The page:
New studies suggest that the predominant strains of influenza that are prevalent this season have picked up nasty mutations, and this year’s flu vaccine is a “bad match.”
“From our lab-based research, it looks like a big mismatch,” said research co-author Scott Hensley, a professor of microbiology at the University of Pennsylvania’s School of Medicine at Perelman. Told to CNN..Hensley and his colleagues are of the H3N2 subtype influenza The virus looks for genetic mutations that occur in the virus as it spreads. Through their surveillance, they recently identified a new H3N2 “clade” or viral family tree division.
They named Clade “3C.2a1b.2a2” or 2a2 for short and posted their findings to the preprint database on Thursday (December 16th). medRxiv.. The study has not yet been peer-reviewed or published in scientific journals, mostly measuring only the antibody responses of 40 young and healthy individuals.However, research suggests that mutations carried by the new clade may cause this year’s flu. vaccination Hensley told CNN that the effect on H3N2 is low.
But that doesn’t mean that the flu shot you got didn’t help.
“Studies have shown that seasonal influenza vaccines consistently prevent hospitalization and death, even in years of high antigen mismatch,” the author wrote in a preprint. Therefore, even if this year’s flu shot does not match the predominant strain, the vaccine reduces the chance of serious illness or death.
So why is the newly identified 2a2 clade such a problem? Researchers have found that the virus in the clade has a mutation in the gene that encodes the protein hemagglutinin (HA) on the surface of the virus.
Influenza vaccine Immune system To recognize the HA protein that sticks out the flu virus like a lollipop Live science previously reported.. The problem is that the HA protein mutates so rapidly that its structure can change between the development of the influenza vaccine and the peak of the influenza season. Usually between December and February.. Of the four influenza subtypes (two influenza A viruses, H1N1 and H3N2, and two influenza B viruses from the Victoria and Yamagata strains) that are subject to the annual influenza pandemic, H3N2 mutates fastest. increase.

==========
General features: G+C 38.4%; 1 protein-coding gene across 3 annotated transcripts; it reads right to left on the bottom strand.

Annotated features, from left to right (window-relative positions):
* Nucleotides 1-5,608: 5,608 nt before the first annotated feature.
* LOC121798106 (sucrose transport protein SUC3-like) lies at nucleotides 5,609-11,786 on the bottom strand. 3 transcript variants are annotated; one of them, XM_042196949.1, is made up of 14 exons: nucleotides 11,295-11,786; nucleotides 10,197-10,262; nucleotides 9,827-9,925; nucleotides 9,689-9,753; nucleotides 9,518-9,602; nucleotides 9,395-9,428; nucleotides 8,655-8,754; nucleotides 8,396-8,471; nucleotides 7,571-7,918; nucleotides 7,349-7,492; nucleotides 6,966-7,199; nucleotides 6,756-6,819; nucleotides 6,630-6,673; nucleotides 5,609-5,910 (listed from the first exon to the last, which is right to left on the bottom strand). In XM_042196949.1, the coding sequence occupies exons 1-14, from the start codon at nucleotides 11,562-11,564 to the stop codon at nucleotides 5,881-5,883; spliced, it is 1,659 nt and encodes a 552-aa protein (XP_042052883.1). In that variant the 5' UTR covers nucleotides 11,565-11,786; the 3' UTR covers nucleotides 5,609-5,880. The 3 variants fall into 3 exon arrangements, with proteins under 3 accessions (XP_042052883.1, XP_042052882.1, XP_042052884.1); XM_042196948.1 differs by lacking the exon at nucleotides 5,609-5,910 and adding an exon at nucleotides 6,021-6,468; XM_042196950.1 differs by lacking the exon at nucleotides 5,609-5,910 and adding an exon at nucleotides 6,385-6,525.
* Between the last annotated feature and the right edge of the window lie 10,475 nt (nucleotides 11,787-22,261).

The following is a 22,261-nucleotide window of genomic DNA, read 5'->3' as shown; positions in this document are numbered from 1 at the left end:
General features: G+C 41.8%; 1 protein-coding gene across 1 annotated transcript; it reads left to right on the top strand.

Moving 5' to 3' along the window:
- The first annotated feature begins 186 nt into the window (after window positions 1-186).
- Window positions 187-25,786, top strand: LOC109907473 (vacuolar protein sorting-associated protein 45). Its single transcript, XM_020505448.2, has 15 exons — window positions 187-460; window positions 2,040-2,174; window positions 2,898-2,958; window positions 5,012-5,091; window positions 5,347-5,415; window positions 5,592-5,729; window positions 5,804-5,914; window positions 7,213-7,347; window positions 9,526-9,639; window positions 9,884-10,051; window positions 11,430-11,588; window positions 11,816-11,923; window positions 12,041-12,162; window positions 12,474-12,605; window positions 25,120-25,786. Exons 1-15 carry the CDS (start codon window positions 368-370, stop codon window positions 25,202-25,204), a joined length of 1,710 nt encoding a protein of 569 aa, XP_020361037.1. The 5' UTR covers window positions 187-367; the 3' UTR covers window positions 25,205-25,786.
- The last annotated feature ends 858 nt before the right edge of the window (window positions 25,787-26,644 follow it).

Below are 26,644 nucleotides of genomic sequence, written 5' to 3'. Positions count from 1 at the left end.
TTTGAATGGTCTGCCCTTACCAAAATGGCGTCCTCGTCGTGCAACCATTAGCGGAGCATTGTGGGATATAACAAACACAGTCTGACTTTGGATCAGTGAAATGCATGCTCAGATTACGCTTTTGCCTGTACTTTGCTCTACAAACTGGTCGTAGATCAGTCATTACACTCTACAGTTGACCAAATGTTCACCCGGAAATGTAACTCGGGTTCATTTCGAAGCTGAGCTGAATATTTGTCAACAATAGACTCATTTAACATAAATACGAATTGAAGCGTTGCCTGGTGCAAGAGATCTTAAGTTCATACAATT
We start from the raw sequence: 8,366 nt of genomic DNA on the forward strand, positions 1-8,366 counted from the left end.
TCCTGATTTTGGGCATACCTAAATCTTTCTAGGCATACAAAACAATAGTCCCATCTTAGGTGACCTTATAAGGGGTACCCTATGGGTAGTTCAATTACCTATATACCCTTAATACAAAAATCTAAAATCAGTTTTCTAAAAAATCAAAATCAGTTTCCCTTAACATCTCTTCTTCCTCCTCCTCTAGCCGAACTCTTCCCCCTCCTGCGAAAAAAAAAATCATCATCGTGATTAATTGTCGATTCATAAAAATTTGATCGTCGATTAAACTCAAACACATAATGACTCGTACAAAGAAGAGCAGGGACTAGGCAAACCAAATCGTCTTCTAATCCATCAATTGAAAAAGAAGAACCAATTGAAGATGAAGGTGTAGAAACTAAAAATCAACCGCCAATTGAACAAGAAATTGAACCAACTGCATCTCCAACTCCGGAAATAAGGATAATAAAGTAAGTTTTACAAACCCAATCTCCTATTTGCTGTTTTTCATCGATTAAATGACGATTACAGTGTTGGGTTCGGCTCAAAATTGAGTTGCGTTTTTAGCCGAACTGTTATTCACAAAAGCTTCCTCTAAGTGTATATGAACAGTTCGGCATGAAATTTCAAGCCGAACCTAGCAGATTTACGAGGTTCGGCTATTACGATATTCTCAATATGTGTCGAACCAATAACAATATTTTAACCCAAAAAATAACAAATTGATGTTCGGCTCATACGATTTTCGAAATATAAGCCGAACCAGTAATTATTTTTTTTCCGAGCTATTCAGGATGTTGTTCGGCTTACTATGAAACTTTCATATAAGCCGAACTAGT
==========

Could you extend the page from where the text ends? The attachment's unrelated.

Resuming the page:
For this reason, influenza vaccination tends to be the least protective against H3N2, which has significantly impaired the effectiveness of past vaccines. The changes in the H3N2 virus this year are mutation Hensley told CNN that the vaccine was so weak during the 2014-2015 flu season that it provided only 6% protection against H3N2.
“Importantly, we found it antibody Induced by the 2021-202 Northern Hemisphere influenza vaccine, the new 2a2H3N2 clade is inadequately neutralized, “Hensley said. Tweet December 16th. “After vaccination, 55% of vaccinated people could not detect the level of neutralizing antibody against 2a2H3N2.”
This may partially explain the recent outbreak of influenza cases on the University of Michigan’s Ann Arbor campus, primarily caused by H3N2. Live science previously reported.. The surge affected more than 700 people, about a quarter of whom were vaccinated against the flu, CNN reported.
But not everything is lost. “Although cases of 2a2H3N2 infection are increasing rapidly in the United States and elsewhere in the world, other branches of H3N2 may predominate in the future,” the researchers write. “H1N1 or influenza B virus could predominate in the second half of the 2021-2022 season.”
You can read more about new research at CNN..
Originally published on Live Science.
Influenza vaccination can be a “bad match” for the predominant strain
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